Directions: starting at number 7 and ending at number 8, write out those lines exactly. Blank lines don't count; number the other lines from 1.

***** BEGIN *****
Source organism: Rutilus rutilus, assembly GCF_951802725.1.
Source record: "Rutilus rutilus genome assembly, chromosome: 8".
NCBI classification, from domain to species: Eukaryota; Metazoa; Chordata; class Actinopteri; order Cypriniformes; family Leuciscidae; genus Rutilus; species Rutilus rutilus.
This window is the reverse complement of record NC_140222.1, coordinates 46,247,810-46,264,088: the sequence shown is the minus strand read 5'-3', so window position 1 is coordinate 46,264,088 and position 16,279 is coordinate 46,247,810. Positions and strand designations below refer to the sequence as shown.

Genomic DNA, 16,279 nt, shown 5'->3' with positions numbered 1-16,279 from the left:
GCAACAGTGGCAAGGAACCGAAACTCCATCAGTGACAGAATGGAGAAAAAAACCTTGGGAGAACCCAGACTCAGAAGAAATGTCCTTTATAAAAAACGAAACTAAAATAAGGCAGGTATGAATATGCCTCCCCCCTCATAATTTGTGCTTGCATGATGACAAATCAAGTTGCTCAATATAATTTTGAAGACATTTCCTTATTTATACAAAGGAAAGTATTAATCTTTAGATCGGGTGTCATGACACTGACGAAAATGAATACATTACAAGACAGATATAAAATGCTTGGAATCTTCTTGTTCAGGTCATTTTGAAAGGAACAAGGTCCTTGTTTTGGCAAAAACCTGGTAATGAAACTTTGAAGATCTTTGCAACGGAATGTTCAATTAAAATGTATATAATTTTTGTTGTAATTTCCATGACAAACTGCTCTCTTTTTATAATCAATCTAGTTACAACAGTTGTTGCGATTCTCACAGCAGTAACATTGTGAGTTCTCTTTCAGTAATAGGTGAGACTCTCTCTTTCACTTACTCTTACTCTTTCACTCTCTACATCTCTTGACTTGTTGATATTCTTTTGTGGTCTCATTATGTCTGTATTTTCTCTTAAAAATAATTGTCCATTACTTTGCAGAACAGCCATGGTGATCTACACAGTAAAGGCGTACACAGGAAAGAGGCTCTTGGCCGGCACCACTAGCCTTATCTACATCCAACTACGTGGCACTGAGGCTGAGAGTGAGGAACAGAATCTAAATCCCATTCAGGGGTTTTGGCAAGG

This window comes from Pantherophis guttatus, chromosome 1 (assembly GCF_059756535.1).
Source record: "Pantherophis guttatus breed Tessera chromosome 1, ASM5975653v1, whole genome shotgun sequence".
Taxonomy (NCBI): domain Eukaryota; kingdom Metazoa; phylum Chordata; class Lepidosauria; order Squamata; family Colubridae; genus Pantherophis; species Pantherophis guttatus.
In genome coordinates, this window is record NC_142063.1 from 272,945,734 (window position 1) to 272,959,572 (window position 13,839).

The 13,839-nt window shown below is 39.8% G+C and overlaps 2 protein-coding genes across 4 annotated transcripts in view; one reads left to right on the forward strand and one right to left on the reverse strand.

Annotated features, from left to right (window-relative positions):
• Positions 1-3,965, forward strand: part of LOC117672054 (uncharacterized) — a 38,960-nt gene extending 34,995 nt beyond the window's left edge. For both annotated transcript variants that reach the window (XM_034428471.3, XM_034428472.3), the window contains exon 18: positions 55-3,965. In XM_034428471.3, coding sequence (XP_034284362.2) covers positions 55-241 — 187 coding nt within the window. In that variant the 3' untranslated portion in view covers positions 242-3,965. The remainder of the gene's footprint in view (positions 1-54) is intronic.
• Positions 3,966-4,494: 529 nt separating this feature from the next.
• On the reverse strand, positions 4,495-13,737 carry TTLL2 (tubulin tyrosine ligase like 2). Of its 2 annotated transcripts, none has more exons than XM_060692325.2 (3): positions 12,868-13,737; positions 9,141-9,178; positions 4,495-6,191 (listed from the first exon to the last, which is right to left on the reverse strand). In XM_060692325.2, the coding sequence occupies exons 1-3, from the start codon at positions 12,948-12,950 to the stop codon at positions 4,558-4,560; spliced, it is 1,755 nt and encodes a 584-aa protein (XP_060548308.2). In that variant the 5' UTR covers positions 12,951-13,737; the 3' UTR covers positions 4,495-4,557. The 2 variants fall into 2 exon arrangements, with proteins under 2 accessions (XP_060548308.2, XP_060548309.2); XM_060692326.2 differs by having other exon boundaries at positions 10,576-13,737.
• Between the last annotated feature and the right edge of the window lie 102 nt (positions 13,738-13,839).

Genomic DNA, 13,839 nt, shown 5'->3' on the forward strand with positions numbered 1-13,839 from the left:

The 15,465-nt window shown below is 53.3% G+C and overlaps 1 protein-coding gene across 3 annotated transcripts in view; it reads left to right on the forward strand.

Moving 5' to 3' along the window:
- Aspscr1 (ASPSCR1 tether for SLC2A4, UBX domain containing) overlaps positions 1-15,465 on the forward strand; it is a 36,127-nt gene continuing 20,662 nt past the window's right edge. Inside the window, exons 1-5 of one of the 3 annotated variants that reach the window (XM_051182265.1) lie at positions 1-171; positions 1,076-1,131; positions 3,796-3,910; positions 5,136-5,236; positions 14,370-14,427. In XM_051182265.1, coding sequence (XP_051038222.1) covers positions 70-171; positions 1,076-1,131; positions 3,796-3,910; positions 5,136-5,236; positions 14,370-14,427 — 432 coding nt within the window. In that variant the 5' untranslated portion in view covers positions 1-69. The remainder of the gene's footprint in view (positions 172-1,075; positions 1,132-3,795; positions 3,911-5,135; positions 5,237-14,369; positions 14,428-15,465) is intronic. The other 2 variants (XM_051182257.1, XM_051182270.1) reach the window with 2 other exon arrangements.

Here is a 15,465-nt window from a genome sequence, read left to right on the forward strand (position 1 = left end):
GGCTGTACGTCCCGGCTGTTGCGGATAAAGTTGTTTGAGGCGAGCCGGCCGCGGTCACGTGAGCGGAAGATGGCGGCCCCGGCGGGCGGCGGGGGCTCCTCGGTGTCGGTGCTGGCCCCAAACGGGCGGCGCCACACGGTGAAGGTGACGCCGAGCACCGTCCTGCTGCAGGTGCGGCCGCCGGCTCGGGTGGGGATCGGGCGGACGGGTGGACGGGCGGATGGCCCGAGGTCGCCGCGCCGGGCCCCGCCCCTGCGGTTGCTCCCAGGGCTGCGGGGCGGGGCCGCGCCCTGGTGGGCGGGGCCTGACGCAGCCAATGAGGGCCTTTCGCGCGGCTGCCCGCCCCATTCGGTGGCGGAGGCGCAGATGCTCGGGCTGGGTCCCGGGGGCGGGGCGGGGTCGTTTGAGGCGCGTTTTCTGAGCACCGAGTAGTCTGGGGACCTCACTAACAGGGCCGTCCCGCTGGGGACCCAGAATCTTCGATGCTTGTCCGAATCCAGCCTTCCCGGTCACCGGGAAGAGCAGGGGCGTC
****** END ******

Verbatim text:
This window comes from Pantherophis guttatus, chromosome 1 (assembly GCF_059756535.1).
Source record: "Pantherophis guttatus breed Tessera chromosome 1, ASM5975653v1, whole genome shotgun sequence".